Abstract

A scheme is provided for determining the geographical location of an active IP device coupled to an IP network. A network path to the user device is obtained to identify a last hop device having a known first geographical location. A last leg distance between the last hop device and the user device is calculated. The last leg bandwidth, propagation time, and propagation speed are also characterized to more accurately determine the last leg distance. By combining the known first geographical location and the distance of the last hop device and user device, a geographical location for the user device is obtained. To improve the accuracy of the geographical location of the user device, multiple last hop devices with known geographical locations are employed to obtain multiple geographical areas for the user device. The intersection or overlap of these geographical areas indicates a refined geographical location of the user device.

Description

BACKGROUND Reference to Co-Pending Applications for Patent

The present Application for Patent is related to the following co-pending U.S. Patent Application: “Enabling GPS Support For Network Infrastructure Devices” by Kirk Taylor, et al., Ser. No. 11/483,067 filed concurrently herewith, assigned to the assignee hereof, and expressly incorporated by reference herein.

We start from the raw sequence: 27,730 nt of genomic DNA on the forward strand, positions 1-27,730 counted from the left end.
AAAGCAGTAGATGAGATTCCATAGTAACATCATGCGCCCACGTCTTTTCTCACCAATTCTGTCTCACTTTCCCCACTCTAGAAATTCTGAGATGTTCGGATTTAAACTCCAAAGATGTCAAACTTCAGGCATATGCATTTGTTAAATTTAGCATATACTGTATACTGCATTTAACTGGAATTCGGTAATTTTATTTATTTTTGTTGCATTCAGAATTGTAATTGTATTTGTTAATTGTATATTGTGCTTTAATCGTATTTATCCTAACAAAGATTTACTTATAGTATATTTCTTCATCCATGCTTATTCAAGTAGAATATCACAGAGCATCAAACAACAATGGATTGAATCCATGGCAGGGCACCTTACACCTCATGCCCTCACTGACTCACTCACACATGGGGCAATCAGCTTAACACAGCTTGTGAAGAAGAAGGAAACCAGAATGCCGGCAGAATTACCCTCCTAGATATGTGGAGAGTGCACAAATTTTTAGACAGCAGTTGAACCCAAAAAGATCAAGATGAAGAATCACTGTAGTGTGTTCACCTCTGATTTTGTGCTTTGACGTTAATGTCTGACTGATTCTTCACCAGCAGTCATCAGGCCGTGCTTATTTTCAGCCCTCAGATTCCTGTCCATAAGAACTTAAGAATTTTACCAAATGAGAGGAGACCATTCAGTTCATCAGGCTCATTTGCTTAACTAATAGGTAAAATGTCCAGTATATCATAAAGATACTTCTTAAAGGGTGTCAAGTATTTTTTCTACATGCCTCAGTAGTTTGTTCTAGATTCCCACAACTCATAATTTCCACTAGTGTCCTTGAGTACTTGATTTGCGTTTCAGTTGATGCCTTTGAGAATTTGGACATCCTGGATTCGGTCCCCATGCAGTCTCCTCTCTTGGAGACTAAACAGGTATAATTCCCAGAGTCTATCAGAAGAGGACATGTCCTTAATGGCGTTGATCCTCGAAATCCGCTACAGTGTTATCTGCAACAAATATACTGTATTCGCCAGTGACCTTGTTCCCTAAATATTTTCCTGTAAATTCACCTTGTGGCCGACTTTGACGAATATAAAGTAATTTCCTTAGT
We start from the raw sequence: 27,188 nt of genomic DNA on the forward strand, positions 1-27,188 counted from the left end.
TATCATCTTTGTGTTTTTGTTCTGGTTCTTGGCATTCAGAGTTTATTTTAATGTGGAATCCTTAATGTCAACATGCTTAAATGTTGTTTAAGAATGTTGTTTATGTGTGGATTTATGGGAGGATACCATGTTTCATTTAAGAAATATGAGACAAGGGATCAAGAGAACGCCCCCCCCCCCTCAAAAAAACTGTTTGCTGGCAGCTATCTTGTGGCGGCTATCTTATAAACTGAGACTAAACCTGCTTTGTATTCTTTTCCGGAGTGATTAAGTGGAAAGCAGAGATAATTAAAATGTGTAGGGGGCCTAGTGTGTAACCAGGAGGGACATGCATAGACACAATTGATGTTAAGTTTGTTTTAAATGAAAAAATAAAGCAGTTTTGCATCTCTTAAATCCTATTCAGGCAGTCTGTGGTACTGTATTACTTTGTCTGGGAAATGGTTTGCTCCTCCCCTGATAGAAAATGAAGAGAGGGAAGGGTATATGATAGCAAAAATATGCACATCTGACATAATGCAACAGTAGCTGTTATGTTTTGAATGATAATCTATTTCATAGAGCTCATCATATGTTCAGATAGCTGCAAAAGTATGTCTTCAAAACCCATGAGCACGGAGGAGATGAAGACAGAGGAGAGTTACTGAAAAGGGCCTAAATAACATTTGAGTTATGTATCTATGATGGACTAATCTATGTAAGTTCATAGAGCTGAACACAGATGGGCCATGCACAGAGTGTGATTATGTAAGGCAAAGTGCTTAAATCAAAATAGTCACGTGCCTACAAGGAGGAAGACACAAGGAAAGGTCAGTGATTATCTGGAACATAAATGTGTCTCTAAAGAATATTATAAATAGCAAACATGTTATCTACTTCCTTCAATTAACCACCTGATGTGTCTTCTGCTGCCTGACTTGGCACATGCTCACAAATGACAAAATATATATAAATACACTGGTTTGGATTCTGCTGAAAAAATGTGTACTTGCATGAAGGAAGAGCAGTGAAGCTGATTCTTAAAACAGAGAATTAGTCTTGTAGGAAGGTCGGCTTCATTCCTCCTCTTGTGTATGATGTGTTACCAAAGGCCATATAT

Field

Various embodiments of the invention pertain to communication networks, and particularly to a method for geographically locating an active IP device on an IP network.

Background

The advent of IP-based networks has spawned many applications, including voice-over-IP (VOIP) communication services. Voice-over-IP telephone communications are becoming widespread and, in some instances, replacing the traditional telephone services over public switched telephone networks. Such IP-based communication services are typically delivered over a broadband connection, such as a digital subscriber line (DSL), a digital cable line, and/or a wireless transceiver. VOIP data flows over a general-purpose packet-switched network, instead of traditional dedicated, circuit-switched voice transmission lines. This network often includes switches, routers, hubs, and/or other network support devices, in addition to the physical media that links those devices together. The physical links can be any, or a combination of, optical fibers, copper wires and/or various wireless links.